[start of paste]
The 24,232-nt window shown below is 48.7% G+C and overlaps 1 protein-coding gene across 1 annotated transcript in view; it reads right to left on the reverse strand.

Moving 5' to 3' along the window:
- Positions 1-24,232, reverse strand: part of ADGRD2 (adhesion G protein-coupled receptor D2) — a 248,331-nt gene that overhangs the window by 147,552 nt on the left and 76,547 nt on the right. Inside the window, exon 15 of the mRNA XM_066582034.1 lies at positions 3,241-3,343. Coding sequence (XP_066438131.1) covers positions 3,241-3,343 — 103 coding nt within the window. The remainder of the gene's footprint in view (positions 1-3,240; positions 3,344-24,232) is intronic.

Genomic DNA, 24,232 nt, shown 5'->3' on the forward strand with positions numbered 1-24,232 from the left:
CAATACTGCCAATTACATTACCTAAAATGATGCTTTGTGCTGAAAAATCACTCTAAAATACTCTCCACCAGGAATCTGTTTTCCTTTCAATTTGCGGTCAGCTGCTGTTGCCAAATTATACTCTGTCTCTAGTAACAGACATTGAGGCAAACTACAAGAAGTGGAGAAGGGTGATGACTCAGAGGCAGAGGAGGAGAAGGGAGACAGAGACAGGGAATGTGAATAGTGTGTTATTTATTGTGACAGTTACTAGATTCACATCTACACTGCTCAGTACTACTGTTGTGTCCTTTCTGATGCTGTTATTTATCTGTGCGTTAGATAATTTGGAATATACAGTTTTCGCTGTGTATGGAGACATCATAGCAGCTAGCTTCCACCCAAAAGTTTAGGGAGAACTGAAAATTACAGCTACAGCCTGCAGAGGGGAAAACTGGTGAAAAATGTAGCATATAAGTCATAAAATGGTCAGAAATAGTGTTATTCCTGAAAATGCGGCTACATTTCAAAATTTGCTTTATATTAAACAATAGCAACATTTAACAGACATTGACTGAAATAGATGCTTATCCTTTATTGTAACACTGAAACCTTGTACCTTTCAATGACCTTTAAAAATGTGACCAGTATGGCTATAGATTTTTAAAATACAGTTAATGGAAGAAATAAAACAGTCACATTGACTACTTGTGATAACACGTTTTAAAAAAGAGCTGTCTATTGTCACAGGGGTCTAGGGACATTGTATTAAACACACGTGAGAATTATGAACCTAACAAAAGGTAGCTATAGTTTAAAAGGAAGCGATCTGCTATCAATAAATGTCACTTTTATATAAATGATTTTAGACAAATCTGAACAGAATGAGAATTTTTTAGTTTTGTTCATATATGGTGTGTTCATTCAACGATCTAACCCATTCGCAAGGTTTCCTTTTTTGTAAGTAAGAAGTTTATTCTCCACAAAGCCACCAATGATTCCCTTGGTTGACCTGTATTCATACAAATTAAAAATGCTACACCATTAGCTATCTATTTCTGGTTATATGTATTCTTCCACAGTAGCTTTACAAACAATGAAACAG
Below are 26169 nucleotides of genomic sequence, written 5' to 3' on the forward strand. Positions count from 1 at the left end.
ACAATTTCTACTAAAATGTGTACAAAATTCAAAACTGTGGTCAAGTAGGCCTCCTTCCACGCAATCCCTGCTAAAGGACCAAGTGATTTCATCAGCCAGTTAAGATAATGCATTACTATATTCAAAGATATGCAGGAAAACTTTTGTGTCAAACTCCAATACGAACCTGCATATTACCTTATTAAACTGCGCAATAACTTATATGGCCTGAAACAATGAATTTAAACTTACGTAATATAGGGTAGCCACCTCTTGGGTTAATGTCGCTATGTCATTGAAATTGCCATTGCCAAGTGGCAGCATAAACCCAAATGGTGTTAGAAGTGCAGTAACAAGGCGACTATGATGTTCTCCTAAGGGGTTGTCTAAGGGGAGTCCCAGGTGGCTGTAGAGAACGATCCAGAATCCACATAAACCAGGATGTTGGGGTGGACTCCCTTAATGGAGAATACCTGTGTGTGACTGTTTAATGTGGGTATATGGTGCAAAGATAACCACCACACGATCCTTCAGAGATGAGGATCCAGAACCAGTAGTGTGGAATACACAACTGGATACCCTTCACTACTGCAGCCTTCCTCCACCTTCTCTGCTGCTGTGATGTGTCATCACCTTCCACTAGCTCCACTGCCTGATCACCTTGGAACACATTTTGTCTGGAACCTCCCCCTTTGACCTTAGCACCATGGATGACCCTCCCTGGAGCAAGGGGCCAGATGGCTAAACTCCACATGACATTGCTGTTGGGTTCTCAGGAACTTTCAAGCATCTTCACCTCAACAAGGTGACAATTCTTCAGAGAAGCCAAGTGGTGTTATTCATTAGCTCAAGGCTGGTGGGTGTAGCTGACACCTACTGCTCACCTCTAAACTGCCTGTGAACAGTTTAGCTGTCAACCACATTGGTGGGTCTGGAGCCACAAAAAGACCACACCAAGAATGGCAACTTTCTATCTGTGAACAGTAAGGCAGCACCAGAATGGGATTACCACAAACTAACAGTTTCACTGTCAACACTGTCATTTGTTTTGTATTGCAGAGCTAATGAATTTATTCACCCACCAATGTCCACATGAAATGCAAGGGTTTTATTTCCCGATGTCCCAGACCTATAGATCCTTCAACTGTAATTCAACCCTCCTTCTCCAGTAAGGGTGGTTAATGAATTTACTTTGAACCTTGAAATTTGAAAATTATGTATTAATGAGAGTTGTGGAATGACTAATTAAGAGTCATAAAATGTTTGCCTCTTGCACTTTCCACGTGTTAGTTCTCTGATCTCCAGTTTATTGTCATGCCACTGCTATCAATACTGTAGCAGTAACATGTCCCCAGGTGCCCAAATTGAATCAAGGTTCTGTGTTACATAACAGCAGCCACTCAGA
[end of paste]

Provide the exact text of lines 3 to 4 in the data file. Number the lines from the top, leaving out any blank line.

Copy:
- Positions 1-24,232, reverse strand: part of ADGRD2 (adhesion G protein-coupled receptor D2) — a 248,331-nt gene that overhangs the window by 147,552 nt on the left and 76,547 nt on the right. Inside the window, exon 15 of the mRNA XM_066582034.1 lies at positions 3,241-3,343. Coding sequence (XP_066438131.1) covers positions 3,241-3,343 — 103 coding nt within the window. The remainder of the gene's footprint in view (positions 1-3,240; positions 3,344-24,232) is intronic.

Genomic DNA, 24,232 nt, shown 5'->3' on the forward strand with positions numbered 1-24,232 from the left: